Here, the environments we’re talking about are those that your code is running inside of. Different environments usually involve different config variables, pointing your development and test setup at different resources from the full production environment. A simple example would be merely pointing to a database with -test or -development appended to the name, but in practise it covers all sorts of resources, from log file names to third party APIs.
Like unit testing, coding for environments should be done right from the start - not as something retro-fitted after development is complete. When making API calls, keeping secret passwords, storing and relying on data in a database - anything like that requires that you separate out what happens in production from what happens during development and testing. Think about naming conventions; for example, if you’re using an Amazon S3 bucket, if you want to be able to use it while you develop then you’ll need to use a different bucket to the one being used in the currently-running live environment. And you’ll probably want to mock it out completely when running your test suite. It doesn’t matter if the code you’re working on isn’t yet released into a production environment - as soon as it is you’ll have a problem if you haven’t coded for environments from the start.
At Adaptive Lab we make use of five different environments, each described in detail below. It may sound a lot, but it covers all eventualities and splitting code out for two different environments involves a similar amount of work as for five, so there should be no problem adding environments as and when they’re needed.
Here they are in all their glory. Bear in mind that there may be multiple deployments of any of the environments. For example, you might run tests locally in the test environment, while Jenkins is also running in his own test environment. Or there might be two demo releases running different features currently being worked on.
The one you start out in, that you can mess about in and that you can get complete debugging information from. It should be as close to the production environment as is sensible. If we’re using Postgres in production, you should ideally be using Postgres in development.
Third party APIs should be used sparingly in this environment - if the third party has a sandbox API for development then that should be what’s configured to run. You should definitely think twice before allowing production credentials into this environment.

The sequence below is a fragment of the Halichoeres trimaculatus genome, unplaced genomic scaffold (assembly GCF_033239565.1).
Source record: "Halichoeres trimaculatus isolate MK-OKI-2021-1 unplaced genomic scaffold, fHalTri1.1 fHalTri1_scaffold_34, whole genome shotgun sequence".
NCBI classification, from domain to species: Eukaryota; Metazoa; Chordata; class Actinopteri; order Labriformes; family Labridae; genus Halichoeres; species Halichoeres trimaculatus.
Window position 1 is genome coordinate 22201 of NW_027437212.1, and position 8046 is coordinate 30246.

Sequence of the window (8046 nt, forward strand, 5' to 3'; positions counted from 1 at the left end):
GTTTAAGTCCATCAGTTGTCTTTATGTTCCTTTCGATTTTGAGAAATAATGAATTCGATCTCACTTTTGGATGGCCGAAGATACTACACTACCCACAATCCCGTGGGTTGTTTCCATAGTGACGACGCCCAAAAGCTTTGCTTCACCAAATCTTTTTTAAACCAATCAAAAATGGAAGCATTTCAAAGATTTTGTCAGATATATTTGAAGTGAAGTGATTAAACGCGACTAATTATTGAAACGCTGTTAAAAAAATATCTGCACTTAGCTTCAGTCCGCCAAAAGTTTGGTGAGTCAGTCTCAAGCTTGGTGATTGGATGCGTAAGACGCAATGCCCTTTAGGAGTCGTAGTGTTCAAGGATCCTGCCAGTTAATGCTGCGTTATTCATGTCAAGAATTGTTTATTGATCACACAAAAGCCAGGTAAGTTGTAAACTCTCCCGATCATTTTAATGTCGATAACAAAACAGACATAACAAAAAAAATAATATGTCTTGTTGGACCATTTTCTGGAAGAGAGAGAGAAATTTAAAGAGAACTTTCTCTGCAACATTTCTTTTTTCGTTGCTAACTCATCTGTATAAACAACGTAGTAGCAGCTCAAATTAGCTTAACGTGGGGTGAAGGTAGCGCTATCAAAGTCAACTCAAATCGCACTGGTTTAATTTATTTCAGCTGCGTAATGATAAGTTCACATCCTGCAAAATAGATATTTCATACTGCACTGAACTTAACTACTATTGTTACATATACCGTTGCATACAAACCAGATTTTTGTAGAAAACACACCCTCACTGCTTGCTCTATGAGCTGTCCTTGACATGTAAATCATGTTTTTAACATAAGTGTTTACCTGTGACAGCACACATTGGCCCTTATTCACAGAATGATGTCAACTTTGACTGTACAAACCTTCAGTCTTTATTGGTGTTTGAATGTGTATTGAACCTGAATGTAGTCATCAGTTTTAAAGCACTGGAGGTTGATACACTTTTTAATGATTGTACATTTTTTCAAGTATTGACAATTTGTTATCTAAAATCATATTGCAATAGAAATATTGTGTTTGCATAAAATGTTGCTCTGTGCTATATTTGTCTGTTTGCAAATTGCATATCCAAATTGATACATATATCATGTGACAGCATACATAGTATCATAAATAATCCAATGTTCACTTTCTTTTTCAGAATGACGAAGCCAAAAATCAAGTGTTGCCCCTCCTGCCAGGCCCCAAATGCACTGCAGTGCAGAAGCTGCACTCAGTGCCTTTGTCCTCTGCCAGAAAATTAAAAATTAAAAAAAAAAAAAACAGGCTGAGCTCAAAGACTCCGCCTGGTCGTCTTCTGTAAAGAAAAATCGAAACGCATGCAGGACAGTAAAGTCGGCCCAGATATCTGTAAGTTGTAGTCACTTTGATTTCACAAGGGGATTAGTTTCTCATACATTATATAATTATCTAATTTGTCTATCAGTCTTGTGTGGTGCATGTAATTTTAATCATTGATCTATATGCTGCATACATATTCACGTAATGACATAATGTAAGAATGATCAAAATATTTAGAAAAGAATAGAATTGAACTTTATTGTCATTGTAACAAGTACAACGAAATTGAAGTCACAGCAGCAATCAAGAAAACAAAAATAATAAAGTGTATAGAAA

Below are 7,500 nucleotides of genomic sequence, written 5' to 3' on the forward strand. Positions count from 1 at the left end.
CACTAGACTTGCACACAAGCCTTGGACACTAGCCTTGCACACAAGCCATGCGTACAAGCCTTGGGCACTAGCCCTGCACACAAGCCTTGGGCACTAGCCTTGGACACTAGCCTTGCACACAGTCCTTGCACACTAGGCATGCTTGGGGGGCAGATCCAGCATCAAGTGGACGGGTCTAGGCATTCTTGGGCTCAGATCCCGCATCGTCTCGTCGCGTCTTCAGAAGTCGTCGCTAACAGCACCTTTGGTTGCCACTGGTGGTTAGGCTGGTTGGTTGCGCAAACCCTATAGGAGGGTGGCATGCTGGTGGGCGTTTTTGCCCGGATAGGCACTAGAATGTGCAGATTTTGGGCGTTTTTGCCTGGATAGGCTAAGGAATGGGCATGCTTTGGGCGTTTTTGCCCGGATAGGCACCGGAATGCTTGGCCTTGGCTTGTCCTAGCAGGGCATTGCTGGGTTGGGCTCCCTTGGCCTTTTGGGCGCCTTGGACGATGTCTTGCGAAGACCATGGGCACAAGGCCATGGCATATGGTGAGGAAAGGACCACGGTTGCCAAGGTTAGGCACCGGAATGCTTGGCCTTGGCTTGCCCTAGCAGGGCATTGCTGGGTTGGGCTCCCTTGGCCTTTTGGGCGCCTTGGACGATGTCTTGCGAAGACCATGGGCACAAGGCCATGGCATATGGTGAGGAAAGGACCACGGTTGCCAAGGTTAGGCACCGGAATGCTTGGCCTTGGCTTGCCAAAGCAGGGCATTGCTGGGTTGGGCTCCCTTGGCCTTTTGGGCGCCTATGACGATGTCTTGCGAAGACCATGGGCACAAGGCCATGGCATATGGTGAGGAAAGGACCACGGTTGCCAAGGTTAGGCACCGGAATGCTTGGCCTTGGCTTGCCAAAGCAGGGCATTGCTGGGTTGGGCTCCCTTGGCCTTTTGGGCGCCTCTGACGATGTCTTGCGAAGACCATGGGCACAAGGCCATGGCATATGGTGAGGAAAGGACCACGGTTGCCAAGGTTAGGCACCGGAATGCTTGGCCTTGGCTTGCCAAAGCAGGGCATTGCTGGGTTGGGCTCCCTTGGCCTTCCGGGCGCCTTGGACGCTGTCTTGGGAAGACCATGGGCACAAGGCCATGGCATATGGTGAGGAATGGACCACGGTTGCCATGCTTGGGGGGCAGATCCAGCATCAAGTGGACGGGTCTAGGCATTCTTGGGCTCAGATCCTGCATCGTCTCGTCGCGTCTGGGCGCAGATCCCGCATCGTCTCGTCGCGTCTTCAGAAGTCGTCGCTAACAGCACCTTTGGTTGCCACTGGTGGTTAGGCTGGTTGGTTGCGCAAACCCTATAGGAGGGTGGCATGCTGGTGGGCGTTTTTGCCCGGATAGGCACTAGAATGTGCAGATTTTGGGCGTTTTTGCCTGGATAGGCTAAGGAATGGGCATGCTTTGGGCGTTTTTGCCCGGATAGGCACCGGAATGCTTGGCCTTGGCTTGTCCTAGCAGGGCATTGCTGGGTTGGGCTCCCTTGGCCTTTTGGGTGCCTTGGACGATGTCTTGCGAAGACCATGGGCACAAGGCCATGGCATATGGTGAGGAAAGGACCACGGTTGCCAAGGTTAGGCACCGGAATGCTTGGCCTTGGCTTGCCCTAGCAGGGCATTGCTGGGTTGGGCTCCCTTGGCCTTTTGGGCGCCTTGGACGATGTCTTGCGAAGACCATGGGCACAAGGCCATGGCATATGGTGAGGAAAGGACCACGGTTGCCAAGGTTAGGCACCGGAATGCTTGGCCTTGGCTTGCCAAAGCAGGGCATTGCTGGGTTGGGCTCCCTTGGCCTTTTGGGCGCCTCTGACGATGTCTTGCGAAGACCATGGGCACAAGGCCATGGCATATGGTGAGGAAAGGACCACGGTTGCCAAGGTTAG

The environment all tests are run in. Each test should create its own data for testing, which should get torn down again straight after.
There should be no third party calls made in this environment - credentials should be set up with dummy information that gets used within tests, but mocks will allow you to fake the results as you’d expect to see them so that tests can be run stand-alone.
Might never get used for some projects, but is a handy environment to have for demoing features as they’re being worked on. The demo environment behaves more like the staging or production environment, but could potentially include more debugging information available.
The demo environment should have some data that makes it look and feel more like the production environment. To be effective, it may be necessary for apps running in this environment to get hold of regular updates of data so they look good enough for sign-off.
The final step before release. The staging environment should look exactly like production, allowing for accurate visual confirmation that everything is working before running that final deploy.
The staging environment should hold data that’s as close as possible to the production system and it should also match the hardware setup, meaning it can be used for performance testing - hammering the system in a repeatable and automated way until it cannee cope any more.
The live system. It should have minimal logging information (enough so that you have a view on what’s going on and what’s going wrong) and everything turned on (caching, third party APIs).